You can start by not trying to do so much in one day. Eliminate tasks or activities, or push back unimportant tasks to a lightly scheduled day. If you want more time in the day find your time wasters and either eliminate them or reduce the time spent on them significantly. This may include playing video games, texting, tweeting… Sorry! I write this because none of these things are likely to help you lock in and perform well when you get to the rink, because you will not feel satisfied with the time you spent on academics or with your family. You may also not feel prepared for the game. Remember the goal is to be less busy and focus on the most important things. This reduces stress; stress that carries over from life to the rink.
Plan for Mental Breathers
Now let’s say you have checked your schedule and you still are quite busy with important tasks and activities. Okay, do not panic. You can engage in each one of these chunks by taking some mental breathers. What is a mental breather? It is relaxing, clearing your head, and focusing your mind on one thing such as an upcoming trip, your family, or just on counting slowly as you breathe deeply. So, take a mental breather by going for a walk, exercising, listening to music or relaxing by doing deep breathing. If you plan these mental breathers between activities you can take a break and then focus at the right times. Otherwise we find ourselves taking mental breathers during class. Not good!
Moving from One Activity to the Next: The Locking In Process
The main question of this article is, “How can you lock in and be engaged for a big game, and keep that focus?” In the previous paragraphs I focused on ways to lessen the overwhelming feeling from your schedule. Now I want to focus on advice for moving from your day and into your game and being locked in.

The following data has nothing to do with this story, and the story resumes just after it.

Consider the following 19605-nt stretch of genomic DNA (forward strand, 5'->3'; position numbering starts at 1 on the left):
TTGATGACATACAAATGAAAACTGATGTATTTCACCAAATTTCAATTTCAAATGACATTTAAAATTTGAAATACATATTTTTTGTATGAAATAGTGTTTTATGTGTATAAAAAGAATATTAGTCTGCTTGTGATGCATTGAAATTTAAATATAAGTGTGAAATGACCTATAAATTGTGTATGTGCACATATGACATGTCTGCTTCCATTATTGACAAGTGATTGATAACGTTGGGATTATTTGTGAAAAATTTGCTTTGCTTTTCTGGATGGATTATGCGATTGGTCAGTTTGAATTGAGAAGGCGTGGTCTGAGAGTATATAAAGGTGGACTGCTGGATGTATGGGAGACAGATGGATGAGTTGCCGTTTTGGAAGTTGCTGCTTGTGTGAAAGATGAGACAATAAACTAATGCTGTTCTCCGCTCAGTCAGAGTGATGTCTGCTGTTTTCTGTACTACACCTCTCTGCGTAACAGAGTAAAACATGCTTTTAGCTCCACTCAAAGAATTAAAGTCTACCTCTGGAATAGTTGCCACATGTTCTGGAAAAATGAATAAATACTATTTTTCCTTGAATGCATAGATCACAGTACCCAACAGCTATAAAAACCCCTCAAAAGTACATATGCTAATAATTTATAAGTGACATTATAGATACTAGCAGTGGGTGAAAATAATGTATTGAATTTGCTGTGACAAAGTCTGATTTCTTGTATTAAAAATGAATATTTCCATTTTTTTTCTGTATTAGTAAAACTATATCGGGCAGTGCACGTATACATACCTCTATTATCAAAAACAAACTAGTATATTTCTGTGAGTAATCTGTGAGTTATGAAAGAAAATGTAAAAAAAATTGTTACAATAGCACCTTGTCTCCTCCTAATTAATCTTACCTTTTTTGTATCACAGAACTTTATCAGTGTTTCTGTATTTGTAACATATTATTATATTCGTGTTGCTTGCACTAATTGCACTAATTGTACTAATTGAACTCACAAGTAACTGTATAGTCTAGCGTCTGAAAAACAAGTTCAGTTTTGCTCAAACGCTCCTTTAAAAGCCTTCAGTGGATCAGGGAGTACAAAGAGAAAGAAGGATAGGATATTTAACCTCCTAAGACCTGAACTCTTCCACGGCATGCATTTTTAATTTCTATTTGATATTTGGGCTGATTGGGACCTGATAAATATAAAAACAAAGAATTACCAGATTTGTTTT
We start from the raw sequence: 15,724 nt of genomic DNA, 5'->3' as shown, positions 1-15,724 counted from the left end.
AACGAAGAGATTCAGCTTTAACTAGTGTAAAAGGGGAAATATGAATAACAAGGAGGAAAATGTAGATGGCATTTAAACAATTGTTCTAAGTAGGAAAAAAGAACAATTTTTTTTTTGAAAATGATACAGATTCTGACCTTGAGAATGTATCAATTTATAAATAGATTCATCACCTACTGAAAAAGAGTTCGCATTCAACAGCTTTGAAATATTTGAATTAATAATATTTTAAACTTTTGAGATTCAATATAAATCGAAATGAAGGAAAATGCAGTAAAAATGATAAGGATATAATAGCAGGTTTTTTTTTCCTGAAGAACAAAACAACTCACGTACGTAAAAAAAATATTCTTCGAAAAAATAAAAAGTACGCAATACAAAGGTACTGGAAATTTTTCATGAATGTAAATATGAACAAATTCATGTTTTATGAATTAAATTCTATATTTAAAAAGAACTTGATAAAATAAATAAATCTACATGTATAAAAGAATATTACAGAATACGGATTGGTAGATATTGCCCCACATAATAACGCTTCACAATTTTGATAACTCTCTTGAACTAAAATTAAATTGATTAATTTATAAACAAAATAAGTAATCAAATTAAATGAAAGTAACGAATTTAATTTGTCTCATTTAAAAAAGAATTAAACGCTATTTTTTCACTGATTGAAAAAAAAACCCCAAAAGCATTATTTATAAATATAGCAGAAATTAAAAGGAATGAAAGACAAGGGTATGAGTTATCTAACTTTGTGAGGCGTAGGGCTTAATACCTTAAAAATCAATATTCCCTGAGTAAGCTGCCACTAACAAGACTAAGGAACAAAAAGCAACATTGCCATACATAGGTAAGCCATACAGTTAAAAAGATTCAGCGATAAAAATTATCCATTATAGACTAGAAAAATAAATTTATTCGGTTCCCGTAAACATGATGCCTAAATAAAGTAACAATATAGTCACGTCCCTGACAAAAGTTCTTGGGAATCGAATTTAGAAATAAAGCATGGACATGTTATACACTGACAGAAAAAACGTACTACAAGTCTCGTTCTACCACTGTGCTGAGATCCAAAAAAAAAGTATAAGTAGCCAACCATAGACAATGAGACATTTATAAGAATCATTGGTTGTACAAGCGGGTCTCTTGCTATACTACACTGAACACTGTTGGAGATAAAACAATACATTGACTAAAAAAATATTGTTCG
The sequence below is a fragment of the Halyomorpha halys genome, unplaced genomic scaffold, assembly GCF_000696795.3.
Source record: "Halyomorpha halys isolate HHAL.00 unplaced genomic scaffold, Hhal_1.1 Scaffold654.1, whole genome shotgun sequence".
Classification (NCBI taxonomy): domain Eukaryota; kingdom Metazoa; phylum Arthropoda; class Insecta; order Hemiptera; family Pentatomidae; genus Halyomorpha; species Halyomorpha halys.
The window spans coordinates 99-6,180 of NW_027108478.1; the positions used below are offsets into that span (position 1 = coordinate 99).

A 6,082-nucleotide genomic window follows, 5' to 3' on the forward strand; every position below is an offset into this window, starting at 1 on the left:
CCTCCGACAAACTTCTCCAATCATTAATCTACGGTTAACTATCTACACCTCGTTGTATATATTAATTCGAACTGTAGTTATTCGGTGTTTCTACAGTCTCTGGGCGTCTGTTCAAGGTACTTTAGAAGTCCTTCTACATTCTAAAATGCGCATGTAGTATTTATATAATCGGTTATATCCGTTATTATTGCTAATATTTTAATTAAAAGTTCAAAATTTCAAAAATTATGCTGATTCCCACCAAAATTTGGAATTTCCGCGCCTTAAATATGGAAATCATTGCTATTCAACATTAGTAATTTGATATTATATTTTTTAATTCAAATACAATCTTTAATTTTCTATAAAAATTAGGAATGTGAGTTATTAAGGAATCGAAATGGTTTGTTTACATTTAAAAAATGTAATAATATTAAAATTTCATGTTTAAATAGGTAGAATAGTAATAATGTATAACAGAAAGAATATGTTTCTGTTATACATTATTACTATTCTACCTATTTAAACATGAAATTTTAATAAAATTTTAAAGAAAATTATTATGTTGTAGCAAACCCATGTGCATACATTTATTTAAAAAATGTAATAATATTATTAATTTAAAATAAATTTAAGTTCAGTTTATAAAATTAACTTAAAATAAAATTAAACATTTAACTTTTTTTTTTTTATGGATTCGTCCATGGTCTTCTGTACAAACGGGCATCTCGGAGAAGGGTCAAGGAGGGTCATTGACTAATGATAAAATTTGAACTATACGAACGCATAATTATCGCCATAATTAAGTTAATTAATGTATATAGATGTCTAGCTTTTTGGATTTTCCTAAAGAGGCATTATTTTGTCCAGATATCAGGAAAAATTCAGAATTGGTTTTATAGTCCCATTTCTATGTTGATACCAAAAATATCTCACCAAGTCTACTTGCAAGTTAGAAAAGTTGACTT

Planning your transition from activity to activity.
Before arriving at the big game, an important test, or any event that you want to be fully engaged in you should plan your transition from the previous event. For example, if you have a big game 30 minutes after
school arrive at the rink and take 5-10 minutes to breathe deeply and slowly. Clear your head of the distractions. Listen to some music to focus you. Think about what it is you want to achieve at the game. What is your game plan? And see yourself executing it successfully.
What I find helps for those of you that are distracted by stuff from the day is to summarize the day in your mind. Take 5 minutes to see the day and then let it float away. Then you can focus on your goals and tasks for the activity you are about to engage in.
Plan ahead as to what you will do to clear your head of the distractions of the day, even if they include your worries and doubts about the game, and focus on success and performing the details. Focus on how you want to play the game.
Become a master of triggering your 100% focus.
Too often players enter a game with less than full focus. Instead of being locked in at the drop of the puck they are trying to work their way into the game the first period. Big mistake! You can be down 3-0 before you get locked in.
Pregame should be a time of funneling the focus to 100% game-only. To lock in I find it helps to have a strategy to trigger full focus. Listening to a favorite song, visualizing, reviewing your tasks in your head, doing a particular activity like puck handling, the warm-up… Know how and when you are going to fully focus on hockey. You don’t need to have 100% focus on the game an hour before necessarily, but you do in the last 5-10 minutes before the game.
In conclusion, the ability to stay engaged and locked in to a game like Mario Manningham comes down to having the discipline to focus. By eliminating time wasters and lightening your schedule to focus on the most important chunks, along with taking mental breathers and planning your transition to the big game (including a full focus trigger) you can lock in and be your best when the game is on the line. By taking control of your life and schedule you will be able to better lock in whenever you want to. Imagine how good your life will be when you can bring your best focus and energy to school, family, friends, and hockey? Begin working on your ability to lock in today and you will see the benefits!